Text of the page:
Eddy Hilbrink of AFP worked with Peter Cloeren to commercialize nanolayer stretch film in Europe. In the background is Cloeren’s 33-layer NanoLayer Feedblock.

Don’t expect Eddy Hilbrink to develop new technology just for technology’s sake. But new technology that offers a solution to a real-world problem? That’s his sweet spot. It’s what drove him to raise the bar in engineering nanolayer stretch film that has set new global standards in performance and quality—standards that some suggest have put North American processors in catch-up mode.

Hilbrink heads up strategic R&D projects for Apeldoorn Flexible Packaging B.V. (AFP), a Dutch producer of a wide range of blown and cast film for packaging. While the company has been producing stretch film since 1982, in early 2000 AFP took a look at its product line with fresh eyes, recalls Frank van den Berg, AFP’s managing director. “We saw products that were sold by the pound. We saw a market in which it was difficult to discriminate one company’s film product from the next,” Hilbrink told Plastics Technology in an exclusive interview at NPE2015. “We saw a business that was unresponsive to customers. I thought to myself, ‘Let’s do something different.’”

Hilbrink gained further insight during a tour of a beverage facility for which AFP had been supplying stretch film for a non-beverage application. “I saw a pallet of bottles that had been returned (to the beverage maker),” he recalls. “The bottles were damaged because the pallet tipped over in-transit. I asked, ‘Why did this happen?’ I was told, ‘Every summer we have this problem.’ So I went back to our lab and did some investigating. We did a simulation at 45 C (113 F) on a typical beverage pallet of 2200 lb. We realized that at that load, if the pallet moves in any way, it elongates, and that leads to failure. We determined that if AFP could engineer a film with high holding forces, we could solve the problem.”

Hilbrink then started looking at nanolayer films and at the myriad of patents that shroud this technology. In 2007, he met Peter Cloeren, president of Cloeren Incorporated, Orange, Tex. (cloeren.com), a global leader in feedblock and die design and widely regarded as a thought leader in stretch film. In addition to supplying equipment for stretch film, Peter Cloeren himself broke new ground as a stretch-film processor when he launched Chaparral Films in 1994 and installed two of what were then considered state-of-the-art five-layer lines. (Cloeren sold Chaparral to ITW in 1996.) “I’m a chemical engineer,” Hilbrink notes. “Peter’s a mechanical engineer. It was a good dynamic.”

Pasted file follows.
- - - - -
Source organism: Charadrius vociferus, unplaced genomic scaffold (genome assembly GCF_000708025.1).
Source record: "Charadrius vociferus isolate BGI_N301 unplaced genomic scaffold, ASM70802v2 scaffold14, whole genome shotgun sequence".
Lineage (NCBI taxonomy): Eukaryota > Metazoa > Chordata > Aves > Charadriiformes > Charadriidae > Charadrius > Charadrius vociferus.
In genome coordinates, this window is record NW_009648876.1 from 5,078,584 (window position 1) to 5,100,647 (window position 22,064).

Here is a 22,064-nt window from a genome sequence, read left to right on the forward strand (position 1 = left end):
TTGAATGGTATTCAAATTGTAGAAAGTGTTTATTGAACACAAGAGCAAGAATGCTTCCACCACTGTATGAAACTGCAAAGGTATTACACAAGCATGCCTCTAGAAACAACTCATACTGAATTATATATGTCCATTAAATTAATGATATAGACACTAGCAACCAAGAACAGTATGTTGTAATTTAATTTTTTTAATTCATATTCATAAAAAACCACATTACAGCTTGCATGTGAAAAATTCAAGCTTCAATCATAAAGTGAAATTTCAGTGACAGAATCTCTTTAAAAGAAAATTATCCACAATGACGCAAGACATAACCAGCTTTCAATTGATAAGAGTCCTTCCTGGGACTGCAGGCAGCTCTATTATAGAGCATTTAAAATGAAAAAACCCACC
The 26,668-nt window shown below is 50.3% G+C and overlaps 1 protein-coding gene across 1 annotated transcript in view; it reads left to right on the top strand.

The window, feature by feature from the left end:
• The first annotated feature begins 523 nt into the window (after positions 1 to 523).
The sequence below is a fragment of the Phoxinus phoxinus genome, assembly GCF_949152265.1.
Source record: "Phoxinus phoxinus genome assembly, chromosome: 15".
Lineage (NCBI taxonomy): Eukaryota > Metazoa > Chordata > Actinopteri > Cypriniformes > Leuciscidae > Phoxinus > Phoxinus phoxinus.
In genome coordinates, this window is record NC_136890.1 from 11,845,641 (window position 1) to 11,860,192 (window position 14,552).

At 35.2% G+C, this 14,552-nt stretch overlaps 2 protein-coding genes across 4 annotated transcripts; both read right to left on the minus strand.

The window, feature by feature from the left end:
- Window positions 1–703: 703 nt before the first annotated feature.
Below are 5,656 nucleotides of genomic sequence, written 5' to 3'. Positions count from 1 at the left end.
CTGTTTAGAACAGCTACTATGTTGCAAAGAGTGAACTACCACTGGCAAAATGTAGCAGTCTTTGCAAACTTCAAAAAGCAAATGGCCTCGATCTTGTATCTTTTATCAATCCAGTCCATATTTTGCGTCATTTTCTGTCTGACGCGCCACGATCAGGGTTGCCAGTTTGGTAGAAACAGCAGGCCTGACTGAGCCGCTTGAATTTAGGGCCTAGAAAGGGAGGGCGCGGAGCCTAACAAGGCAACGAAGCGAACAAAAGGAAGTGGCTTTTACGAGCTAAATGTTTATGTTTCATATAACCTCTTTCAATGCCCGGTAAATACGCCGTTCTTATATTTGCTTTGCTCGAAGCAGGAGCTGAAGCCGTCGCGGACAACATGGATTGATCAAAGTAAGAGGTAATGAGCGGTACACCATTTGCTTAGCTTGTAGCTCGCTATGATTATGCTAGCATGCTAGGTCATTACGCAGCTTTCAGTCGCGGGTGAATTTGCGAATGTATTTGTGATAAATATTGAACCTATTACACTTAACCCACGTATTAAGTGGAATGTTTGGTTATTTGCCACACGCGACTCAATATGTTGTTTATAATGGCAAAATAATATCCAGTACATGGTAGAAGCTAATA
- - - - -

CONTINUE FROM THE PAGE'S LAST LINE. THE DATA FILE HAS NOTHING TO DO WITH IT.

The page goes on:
A year later, AFP invested more than $3 million to convert an existing three-layer line to produce 27-layer nano-stretch film using Cloeren’s NanoLayer Feedblock and 3800 Epoch III die with automatic gauge control. In January 2009, the first product (called Katan-Ex) from this line was shipped, and the result was a dramatic drop in product returns due to faulty film—“by a factor of 20,” Hilbrink says. The film won a DuPont Packaging Award in 2011.

Hilbrink adds, “Every customer AFP has secured since 2009, we have maintained.” At some point this year, AFP will have converted all its stretch-film capacity to nanolayer, firmly establishing it as a world leader in the field. At press time, in fact, AFP was converting an 8-up line to nano. The last line to be switched will have 55 layers.

In AFP’s film structure, 22 of the 27 layers are nano in a “2 x 11” structure, allowing more expensive, higher-performance sub-skin layers to sandwich a thicker core. For beverage applications, film is produced at 23 microns. Not surprisingly, Hilbrink keeps the particulars of the formulation and layer configuration to himself.

In the U.S., meantime, five-layer stretch film is still considered state of the art. Some of this is due to patent squabbles. Part can be explained by the fact that in the U.S., stretch film is still sold through distributors, an arrangement that separates the processor from the end user and makes the film producer less aware of when problems arise.

In the future, Hilbrink would not rule out AFP supplying the U.S. market, in which 0.5% of retail sales is lost to damage.

Source: https://www.ptonline.com/articles/news-highlights-from-npe2015